The socio-political context of Egypt is full of the affectual burdens of history. The revolutions of both 1952 and 2011 proclaimed that the oppressive, colonial past had been overthrown decisively. So why has the oppression perpetrated by previous regimes been repeated? What impact has this had on the lives of ‘ordinary’ citizens?
Egyptian Revolutions looks at the impact of the current events in Egypt on citizens in relation to matters of belonging, identification and repetition. It contests the tendency within postcolonial theory to understand these events as resistance to Western imperialism and the positioning of activists as agents of sustainable change. Instead, it pays close attention to the continuities from the past and the contradictions at work in relation to identification, repetition and conflict. Combining postcolonial theory with a psychosocial studies framework it explores the complexities of inhabiting a society in a state of conflict and offers a careful analysis of current theories of gender, religion and secularism, agency, resistance and compliance, in a society riven with divisions and conflicts.
1 Conflict, Repetition, Identification/ 2 Living with Perpetual Insecurity/ 3 The Intimacy of Subjection/ 4 Perpetual Repetition: Events, Narratives, Emotions/ 5 Female Agency: Struggling Against Constraint/ 6 Power, Domination, Struggle/ 7 The Essential Endeavour: Being Accountable / Bibliography/ Index
This powerful book offers a distinctively new perspective on recent socio-political events in Egypt. Egyptian Revolutions draws together postcolonial and feminist theory to provide a unique and important account of the psychic life of politics. It weaves an evocative account of everyday life into a compelling theory of political subjectivities, showing how the seemingly private and personal is also historical and the social. It will be crucial reading for anyone interested in contemporary gender and postcolonial studies, as well as those hoping for a better understanding of the hopes, fears, angers, and loves animating Egyptian political life.
This is a powerful book. Weaving skilfully political history and recent events, characters in novels and in ordinary life, the author makes a poignant plea for understanding Egypt’s failed revolutions in terms of emotions and subjectivities. In the social context of Arab societies, this book is also radically critical and courageous. While acknowledging structural constraints and Western interference, Kabesh puts individual judgment and responsibility at the centre of Egypt’s recurring failures. But this breathtaking cri de coeur has resonance beyond Egypt. Across the Arab region, enduring authoritarianism, entrenched religious extremism, and deep social conformism are raising vexing questions about the Arabs’ repeated failures to achieve sovereignty.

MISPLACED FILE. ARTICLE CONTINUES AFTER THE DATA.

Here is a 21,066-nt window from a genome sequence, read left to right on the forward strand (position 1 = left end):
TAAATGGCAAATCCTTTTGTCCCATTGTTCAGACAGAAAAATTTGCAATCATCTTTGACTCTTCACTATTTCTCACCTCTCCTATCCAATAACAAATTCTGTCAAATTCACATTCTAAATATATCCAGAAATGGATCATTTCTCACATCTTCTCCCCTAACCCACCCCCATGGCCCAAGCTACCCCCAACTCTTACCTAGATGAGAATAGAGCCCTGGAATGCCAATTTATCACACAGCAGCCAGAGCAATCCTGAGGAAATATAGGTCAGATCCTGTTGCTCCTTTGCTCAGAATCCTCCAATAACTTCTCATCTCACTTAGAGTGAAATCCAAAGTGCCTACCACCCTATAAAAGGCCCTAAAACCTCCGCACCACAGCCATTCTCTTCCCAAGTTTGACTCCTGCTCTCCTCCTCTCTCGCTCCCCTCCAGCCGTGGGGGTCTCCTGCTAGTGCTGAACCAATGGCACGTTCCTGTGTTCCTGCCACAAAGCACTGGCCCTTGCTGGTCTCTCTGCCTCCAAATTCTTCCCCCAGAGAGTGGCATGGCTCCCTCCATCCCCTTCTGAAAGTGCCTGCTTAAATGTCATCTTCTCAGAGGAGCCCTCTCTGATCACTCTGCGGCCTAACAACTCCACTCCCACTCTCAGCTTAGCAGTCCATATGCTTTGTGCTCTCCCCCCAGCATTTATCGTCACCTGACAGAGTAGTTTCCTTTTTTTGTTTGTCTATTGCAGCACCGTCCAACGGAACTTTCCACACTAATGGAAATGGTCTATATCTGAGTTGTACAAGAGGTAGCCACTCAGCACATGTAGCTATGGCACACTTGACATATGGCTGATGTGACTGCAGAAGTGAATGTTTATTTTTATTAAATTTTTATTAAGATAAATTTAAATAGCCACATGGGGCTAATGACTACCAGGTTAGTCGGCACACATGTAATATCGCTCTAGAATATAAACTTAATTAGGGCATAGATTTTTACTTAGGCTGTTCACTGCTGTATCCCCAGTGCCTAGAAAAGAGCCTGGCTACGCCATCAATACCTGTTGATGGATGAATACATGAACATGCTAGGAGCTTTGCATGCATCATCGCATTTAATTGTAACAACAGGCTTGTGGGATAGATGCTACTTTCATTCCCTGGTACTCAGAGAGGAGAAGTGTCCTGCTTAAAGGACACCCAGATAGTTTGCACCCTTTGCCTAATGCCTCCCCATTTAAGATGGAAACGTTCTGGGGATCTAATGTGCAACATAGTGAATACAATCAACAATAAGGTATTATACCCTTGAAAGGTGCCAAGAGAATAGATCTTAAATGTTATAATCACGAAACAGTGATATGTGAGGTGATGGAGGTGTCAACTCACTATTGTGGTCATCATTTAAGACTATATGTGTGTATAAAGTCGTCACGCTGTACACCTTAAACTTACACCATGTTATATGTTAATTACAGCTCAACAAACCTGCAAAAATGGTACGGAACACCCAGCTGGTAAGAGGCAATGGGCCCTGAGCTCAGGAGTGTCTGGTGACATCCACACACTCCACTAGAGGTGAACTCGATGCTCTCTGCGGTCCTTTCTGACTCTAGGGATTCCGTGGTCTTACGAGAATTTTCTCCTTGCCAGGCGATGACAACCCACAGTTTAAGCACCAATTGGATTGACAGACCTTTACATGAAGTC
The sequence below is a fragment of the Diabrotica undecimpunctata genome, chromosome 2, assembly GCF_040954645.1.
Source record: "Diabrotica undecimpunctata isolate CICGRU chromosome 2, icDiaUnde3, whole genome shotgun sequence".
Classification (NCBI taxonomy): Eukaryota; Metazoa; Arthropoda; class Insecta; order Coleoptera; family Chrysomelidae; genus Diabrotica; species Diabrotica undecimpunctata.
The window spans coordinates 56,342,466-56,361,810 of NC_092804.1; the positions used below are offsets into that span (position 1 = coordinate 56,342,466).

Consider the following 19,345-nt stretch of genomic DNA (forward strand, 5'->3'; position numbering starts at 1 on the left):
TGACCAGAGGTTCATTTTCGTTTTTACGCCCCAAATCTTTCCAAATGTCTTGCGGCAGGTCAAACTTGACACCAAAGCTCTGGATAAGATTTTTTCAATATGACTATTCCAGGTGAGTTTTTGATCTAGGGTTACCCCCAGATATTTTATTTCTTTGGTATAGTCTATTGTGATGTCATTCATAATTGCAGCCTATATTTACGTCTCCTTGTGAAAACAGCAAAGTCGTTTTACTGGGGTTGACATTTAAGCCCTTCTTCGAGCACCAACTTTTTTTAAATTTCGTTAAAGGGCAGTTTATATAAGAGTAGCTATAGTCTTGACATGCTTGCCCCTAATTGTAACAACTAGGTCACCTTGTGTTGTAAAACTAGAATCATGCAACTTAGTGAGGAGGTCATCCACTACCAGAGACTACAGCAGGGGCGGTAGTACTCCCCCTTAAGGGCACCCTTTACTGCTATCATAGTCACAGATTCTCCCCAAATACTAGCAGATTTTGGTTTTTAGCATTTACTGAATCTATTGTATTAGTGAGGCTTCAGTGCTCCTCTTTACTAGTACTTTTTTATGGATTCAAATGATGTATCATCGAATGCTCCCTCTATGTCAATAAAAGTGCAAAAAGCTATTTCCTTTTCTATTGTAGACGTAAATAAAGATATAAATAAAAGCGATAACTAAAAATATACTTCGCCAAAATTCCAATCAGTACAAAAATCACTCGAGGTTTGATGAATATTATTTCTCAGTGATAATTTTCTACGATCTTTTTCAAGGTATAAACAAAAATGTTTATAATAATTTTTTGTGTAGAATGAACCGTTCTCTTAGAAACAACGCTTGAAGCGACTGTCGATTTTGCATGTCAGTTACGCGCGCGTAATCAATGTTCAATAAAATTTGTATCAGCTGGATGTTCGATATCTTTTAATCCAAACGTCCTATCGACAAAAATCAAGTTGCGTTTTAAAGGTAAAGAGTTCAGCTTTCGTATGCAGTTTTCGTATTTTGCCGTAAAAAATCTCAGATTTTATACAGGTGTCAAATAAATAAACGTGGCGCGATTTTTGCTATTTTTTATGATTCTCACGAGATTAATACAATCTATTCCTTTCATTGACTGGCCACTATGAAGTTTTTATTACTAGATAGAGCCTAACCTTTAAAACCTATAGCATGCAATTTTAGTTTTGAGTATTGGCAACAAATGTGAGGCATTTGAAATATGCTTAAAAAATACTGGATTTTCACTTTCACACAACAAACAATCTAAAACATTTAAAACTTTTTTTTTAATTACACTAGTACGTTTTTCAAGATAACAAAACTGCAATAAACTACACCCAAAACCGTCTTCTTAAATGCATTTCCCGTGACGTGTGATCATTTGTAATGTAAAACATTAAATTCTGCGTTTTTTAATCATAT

This is a book that delves into the psyche and soul of the Egyptian revolutionary impulse through the years leading to the Arab Spring of 2011. This sensitive and powerful analysis does not leave one stone unturned in its effort to understand how narratives, memories and the harsh reality of life lead to resistance and its failure. The feebleness of the human being in front of coercive and oppressive regimes is both a source of lament for the author as much as it is a challenge that would have to be faced more successfully in the future.
There is no dearth of books on Egyptian revolution of 2011. Amal Treacher Kabesh’s present book adds a new dimension. Drawing upon the postcolonial theory and socio-psychological perspectives, her book privileges a subjective understanding of the events and their consequences on the existential as well as the quotidian life of the Egyptians.
By joining together a psychoanalytic framework and postcolonial theory and personal proximity, Amal Treacher Kabesh explores the complexity of conflictual processes of negotiating and recreating valuable identities in today’s Egypt, an extremely interesting case-study of more structural regional processes. She thereby offers extremely valuable insights into the social foundation, legitimising mechanisms, and challenges to social and political authoritarian structures in the contemporary Middle East.
Amal Treacher Kabesh is an Associate Professor in the School of Sociology and Social Policy at the University of Nottingham. Her research and teaching engagements concentrate on the relationship between Egypt and the UK, citizenship, gender and subjectivity. Her most recent monograph is Postcolonial Masculinities: Emotions, Histories and Ethics (2013).